This was written for the Short Fuse event this month based on the theme of Metropolis. It didn’t quite make the cut; although I will very likely be reading this story at a future event.
On that note, unlike my story, “Three Words” I have no problems publishing it to the Internet prior to the reading. So here enjoy.
Natasha Roth’s Statement, Bartender at the Heart Machine
Louis was new at the Heart Machine, but he was a good bartender. He was popular with the girls as well.
I was tending the front bar with him last night. Louis had been on a packed front bar for two hours, so I sent him out to get some fresh air when some cover arrived.
That’s the last I saw of him.
He didn’t come back after ten minutes, more than enough time for a fag and a piss, so I sent Simon out to look for him. He found the body. I wasn’t able to leave the bar, because we were swamped with loads of Red Faction last night celebrating the release of some members from jail.
Thomas threw the empty bottle away. It hit gravel laid over the roof and broke. “What am I going to do?” He opened a second beer and started to drink it.
Twenty-three floors below him people were returning to their flats from nights out. Aggressive shouts from a fight echo upwards from the street.
“I don’t know. Sitting on this roof and getting drunk seems good,” Russell said, draining his beer bottle, and then throwing it away.
“It’s so sudden.”
“Isn’t it always?”
“But it is part of the plan,” admitted Thomas.
That one forced me to clarify to myself what I’ve been thinking about lately.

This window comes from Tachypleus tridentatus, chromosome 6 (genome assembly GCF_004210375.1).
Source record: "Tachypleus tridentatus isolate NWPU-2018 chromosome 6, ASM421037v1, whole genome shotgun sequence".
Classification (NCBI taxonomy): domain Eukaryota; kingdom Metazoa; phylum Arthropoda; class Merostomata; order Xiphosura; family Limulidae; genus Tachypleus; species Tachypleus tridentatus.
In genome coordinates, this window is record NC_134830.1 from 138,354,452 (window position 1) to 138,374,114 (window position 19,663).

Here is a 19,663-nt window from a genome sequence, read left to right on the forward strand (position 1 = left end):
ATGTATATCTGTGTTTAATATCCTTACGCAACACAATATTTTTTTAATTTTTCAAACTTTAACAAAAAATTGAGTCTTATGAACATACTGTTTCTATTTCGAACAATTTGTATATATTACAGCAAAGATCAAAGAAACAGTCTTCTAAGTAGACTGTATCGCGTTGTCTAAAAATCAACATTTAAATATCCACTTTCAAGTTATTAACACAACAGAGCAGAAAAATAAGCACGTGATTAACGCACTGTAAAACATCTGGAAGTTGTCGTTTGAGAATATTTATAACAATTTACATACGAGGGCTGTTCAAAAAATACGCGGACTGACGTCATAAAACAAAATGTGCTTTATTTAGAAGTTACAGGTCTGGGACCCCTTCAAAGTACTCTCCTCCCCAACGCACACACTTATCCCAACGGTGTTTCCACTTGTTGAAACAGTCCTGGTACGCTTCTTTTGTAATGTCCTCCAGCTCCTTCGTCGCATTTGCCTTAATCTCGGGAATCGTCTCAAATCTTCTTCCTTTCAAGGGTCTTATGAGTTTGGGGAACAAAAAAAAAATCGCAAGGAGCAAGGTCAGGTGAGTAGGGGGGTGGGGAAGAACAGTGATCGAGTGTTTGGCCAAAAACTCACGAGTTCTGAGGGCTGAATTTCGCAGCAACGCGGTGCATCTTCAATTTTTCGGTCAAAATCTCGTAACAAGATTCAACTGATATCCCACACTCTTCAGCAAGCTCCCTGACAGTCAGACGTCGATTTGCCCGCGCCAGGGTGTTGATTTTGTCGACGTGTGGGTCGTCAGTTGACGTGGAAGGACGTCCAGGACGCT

At the moment I’m interested in the idea of SF (and culture) that can exist as an understandable object for someone in our past, but also to someone in the future without remixing or remaking beyond maybe a few cosmetic details. About the present, for sure, but also relevant to to people in hundreds of years time in the same way that Shakespeare plays are still interesting stories if you care to scrape through the blank verse.
Because it people are going to start living for hundreds of years, culture, I think, is going to have to move through the cycles of new fads and revivals of old fads, and start to exist in periods longer than ten or twenty years.
I’m not sure if this is atemporal in the sense that Bruce Sterling means it.
Honestly I still think this is meaningless gibberish. But less meaningless than the previous version of this though. Eventually, after much refinement, there will be a good idea the size of a pinhead here.
and cleans hereself.
We’ve yet to get a picture of her running around. She’s too fast.
[Ginja_] I was hoping to get a proper gutter shamanic / phonomancer vibe going tonight in preparation for later.
[Ginja_] But I think I’m going to walk into this being my usual chilled out slightly oblivious self.
Well I’m also listening to it now as well. But that’s because the file plays automatically and I had to grab the link to share it.
Right I’m off. Time for one last dream.